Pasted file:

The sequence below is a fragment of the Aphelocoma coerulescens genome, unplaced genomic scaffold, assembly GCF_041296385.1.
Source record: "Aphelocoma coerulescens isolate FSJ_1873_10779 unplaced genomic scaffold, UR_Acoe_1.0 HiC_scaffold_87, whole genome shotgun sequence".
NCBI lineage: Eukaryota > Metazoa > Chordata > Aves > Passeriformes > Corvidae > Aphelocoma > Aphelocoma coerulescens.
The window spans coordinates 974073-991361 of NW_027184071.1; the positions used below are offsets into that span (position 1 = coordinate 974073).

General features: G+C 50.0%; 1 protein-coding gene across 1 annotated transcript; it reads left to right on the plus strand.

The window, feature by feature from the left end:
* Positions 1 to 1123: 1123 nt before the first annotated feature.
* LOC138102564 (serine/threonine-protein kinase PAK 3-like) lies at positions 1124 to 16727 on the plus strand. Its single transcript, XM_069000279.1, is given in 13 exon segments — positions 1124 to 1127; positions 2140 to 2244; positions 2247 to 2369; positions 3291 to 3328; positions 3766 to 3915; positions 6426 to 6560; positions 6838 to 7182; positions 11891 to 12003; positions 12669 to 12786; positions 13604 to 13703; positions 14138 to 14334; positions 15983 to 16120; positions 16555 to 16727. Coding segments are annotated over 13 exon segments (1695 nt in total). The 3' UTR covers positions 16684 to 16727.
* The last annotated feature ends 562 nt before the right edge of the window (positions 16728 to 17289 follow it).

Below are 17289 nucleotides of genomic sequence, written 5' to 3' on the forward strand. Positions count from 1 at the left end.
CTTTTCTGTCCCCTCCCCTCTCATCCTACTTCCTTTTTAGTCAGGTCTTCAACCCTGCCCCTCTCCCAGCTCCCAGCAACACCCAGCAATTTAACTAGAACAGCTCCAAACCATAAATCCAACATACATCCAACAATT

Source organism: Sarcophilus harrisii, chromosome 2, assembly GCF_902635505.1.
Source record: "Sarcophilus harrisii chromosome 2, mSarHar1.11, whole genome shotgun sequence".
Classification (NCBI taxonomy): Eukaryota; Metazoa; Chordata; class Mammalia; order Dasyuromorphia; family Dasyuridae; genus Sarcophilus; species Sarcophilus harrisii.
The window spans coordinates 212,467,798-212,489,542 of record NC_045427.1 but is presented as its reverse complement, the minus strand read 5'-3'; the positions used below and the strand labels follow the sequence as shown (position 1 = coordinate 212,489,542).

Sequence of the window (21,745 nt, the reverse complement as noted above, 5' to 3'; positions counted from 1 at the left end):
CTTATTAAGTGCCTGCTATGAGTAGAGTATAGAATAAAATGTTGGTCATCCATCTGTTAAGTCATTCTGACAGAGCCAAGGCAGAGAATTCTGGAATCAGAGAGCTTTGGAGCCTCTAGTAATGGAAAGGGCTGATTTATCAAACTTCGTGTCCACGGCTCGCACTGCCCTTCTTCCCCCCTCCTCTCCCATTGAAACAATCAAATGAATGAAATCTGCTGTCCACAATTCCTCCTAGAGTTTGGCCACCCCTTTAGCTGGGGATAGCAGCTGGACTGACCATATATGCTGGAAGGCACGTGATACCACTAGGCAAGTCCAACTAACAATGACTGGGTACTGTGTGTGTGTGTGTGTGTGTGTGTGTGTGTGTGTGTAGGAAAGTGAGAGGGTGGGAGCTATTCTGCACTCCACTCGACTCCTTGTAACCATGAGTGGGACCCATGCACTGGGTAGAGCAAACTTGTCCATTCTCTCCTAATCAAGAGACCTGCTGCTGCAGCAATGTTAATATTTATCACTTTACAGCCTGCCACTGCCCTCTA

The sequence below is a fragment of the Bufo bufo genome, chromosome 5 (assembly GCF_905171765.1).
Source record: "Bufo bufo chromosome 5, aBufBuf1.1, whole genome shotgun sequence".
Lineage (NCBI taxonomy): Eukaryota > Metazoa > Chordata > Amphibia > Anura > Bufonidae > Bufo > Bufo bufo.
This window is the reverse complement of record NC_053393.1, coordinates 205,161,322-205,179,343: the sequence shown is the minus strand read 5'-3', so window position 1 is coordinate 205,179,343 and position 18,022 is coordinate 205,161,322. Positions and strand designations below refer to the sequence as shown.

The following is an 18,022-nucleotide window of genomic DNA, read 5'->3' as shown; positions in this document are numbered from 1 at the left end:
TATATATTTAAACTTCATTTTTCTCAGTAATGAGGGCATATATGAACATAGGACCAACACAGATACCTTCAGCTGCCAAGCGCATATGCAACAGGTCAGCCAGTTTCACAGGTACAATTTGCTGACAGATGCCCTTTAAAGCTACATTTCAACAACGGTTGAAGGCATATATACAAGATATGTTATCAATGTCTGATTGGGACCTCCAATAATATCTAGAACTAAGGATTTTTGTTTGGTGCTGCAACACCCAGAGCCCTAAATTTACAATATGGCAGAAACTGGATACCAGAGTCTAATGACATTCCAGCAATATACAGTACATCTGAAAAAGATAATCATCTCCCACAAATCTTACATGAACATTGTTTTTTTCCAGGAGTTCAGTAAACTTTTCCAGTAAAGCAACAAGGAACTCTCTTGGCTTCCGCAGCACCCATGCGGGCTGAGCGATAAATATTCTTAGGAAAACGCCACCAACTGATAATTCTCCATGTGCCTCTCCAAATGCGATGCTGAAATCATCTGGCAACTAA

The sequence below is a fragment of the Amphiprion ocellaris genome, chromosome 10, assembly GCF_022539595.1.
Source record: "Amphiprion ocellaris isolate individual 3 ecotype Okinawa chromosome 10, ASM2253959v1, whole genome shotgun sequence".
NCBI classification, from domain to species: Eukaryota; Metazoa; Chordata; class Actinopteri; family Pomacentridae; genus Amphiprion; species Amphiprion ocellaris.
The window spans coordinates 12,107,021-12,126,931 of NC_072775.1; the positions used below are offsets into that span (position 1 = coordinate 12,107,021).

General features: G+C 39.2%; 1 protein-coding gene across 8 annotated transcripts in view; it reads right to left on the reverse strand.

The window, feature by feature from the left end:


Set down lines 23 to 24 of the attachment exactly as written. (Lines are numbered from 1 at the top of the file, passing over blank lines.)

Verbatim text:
TATATATTTAAACTTCATTTTTCTCAGTAATGAGGGCATATATGAACATAGGACCAACACAGATACCTTCAGCTGCCAAGCGCATATGCAACAGGTCAGCCAGTTTCACAGGTACAATTTGCTGACAGATGCCCTTTAAAGCTACATTTCAACAACGGTTGAAGGCATATATACAAGATATGTTATCAATGTCTGATTGGGACCTCCAATAATATCTAGAACTAAGGATTTTTGTTTGGTGCTGCAACACCCAGAGCCCTAAATTTACAATATGGCAGAAACTGGATACCAGAGTCTAATGACATTCCAGCAATATACAGTACATCTGAAAAAGATAATCATCTCCCACAAATCTTACATGAACATTGTTTTTTTCCAGGAGTTCAGTAAACTTTTCCAGTAAAGCAACAAGGAACTCTCTTGGCTTCCGCAGCACCCATGCGGGCTGAGCGATAAATATTCTTAGGAAAACGCCACCAACTGATAATTCTCCATGTGCCTCTCCAAATGCGATGCTGAAATCATCTGGCAACTAA

The sequence below is a fragment of the Amphiprion ocellaris genome, chromosome 10, assembly GCF_022539595.1.